Hindu Cosmology

Hindu Cosmology upholds the idea that creation is timeless, having no beginning in time. Each creation is preceded by dissolution and each dissolution is followed by creation. The whole cosmos exists in two states – the unmanifested or undifferentiated state and the manifested or differentiated state. This has been going on eternally. There are many universes – all follow the same rhythm, creation and dissolution (the systole and diastole of the cosmic heart). According to the Bhagavad Gita this srishti (creation) and pralaya (dissolution) recur at a period of 1,000 mahayuga or 4.32 billion years or 4,320 million years:

“For a thousand ages lasts One day of Brahma, And for a thousand ages one such night;

This knowing, men will know (what is meant by) day and night.

At the day’s dawning all things manifest; Spring forth from the Unmanifest;

And then at nightfall they dissolve again, In (that same mystery) surnamed “Unmanifest.”

According to Rig Veda: “Then was not non-existence nor existence: there was no realm of air, no sky beyond it. What covered in, and where? and what gave shelter? Was water there, unfathomed depth of water? Death was not then, nor was there aught immortal: no sign was there, the day’s and night’s divider. That One Thing, breathless, breathed by its own nature: apart from it was nothing whatsoever. Darkness there was at first concealed in darkness this. All was indiscriminated chaos. All that existed then was void and form less: by the great power of Warmth was born that Unit. Thereafter rose Desire in the beginning, Desire, the primal seed and germ of Spirit. Sages who searched with their heart’s thought discovered the existent’s kinship in the non-existent. Transversely was their severing line extended: what was above it then, and what below it? There were begetters, there were mighty forces, free action here and energy up yonder. Who verily knows and who can here declare it, whence it was born and whence comes this creation? The devas are later than this world’s production. Who knows then whence it first came into being? He, the first origin of this creation, whether he formed it all or did not form it, Whose eye controls this world in highest heaven, he verily knows it, or perhaps he knows not”



About Hindu Cosmology

In India science and religion are not opposed fundamentally, as they often seem to be in the West, but are seen as parts of the same great search for truth and enlightenment that inspired the sages of Hinduism, Buddhism, and Jainism. Thus, in the Hindu scientific approach, understanding of external reality depends on also understanding the godhead. In all Hindu traditions the Universe is said to precede not only humanity but also the gods. Fundamental to Hindu concepts of time and space is the notion that the external world is a product of the creative play of maya (illusion).  Accordingly the world as we know it is not solid and real but illusionary. The universe is in constant flux with many levels of reality; the task of the saint is find release (moksha) from the bonds of time and space.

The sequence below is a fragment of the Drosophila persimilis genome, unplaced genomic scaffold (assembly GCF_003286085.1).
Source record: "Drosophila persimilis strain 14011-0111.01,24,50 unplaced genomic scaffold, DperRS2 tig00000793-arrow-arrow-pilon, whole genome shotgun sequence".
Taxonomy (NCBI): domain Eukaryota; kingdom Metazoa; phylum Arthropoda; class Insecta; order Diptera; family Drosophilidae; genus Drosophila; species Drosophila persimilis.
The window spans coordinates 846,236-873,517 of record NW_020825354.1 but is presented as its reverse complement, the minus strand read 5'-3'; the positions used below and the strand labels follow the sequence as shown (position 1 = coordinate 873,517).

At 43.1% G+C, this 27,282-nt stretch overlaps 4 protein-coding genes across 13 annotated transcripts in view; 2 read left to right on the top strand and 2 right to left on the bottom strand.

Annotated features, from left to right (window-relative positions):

“After a cycle of universal dissolution, the Supreme Being decides to recreate the cosmos so that we souls can experience worlds of shape and solidity. Very subtle atoms begin to combine, eventually generating a cosmic wind that blows heavier and heavier atoms together. Souls depending on their karma earned in previous world systems, spontaneously draw to themselves atoms that coalesce into an appropriate body.” – The Prashasta Pada.

As in modern physics, Hindu cosmology envisaged the universe as having a cyclical nature. The end of each kalpa brought about by Shiva’s dance is also the beginning of the next. Rebirth follows destruction.

Unlike the West, which lives in a historical world, India is rooted in a timeless universe of eternal return: everything which happens has already done so many times before, though in different guises.  Hinduism arose from the discoveries of people who felt that they had gained an insight into the nature of reality through deep meditation and ascetic practices. Science uses a heuristic method that requires objective proof of mathematical theories. Yet both have proposed similar scenarios for the creation of the universe.

The Cosmological Principle of Ancient India

Discovery of ancient Civilizations

With time, we are increasingly aware of the existence of ever older cultures. As recently as the 18th century, it was believed that human culture was something very recent – that the first roots of it are to be found only in the social and scholarly institutions of ancient Greece and Rome. The Europeans of that time thought that prior to ancient Greece there were only uncivilized customs and barbaric art and therefore ideas about nature, and particularly about the Universe, must have been quite primitive, too. Furthermore, it was commonly thought that though, to be sure, the Greeks had laid the foundations for modern science, true scientific research had actually begun only in the Renaissance era.

There was something known about the ancient Egyptian knowledge of nature, but in fact genuine interest into the culture and civilization of Egypt began in Europe only with Napoleon’s Egyptian campaign. The Europeans discovered the surprising fact that Egyptian culture, though a few thousands years older than the culture of the ancient Greeks, had apparently been much more advanced scientifically. The first Egyptologists were enchanted by the mathematical proportions of the astronomically oriented pyramids. In the 19th century, ancient Egypt and its culture became fashionable in Europe.

But all developments of ancient Egypt were still considered an exception to the universal uncouthness that was believed to dominate throughout the ancient world.

In the course of time, ever more such exceptions were discovered. Historians digging into documents, but above all archaeologists excavating old settlements, palaces, tombs and shrines, found more and more evidence of great advanced civilizations in the remote past. At first they were civilizations rather close to those of ancient Egypt and Greece: Babylon, Chaldea, Persia. But later on, traces of fairly developed civilizations were found also in the Caucasus, Central Asia, India, China, the Americas, Oceania and the Central Africa. It seemed as if the entire Earth had consisted of such “exceptional” regions where one or another past civilization once used to be.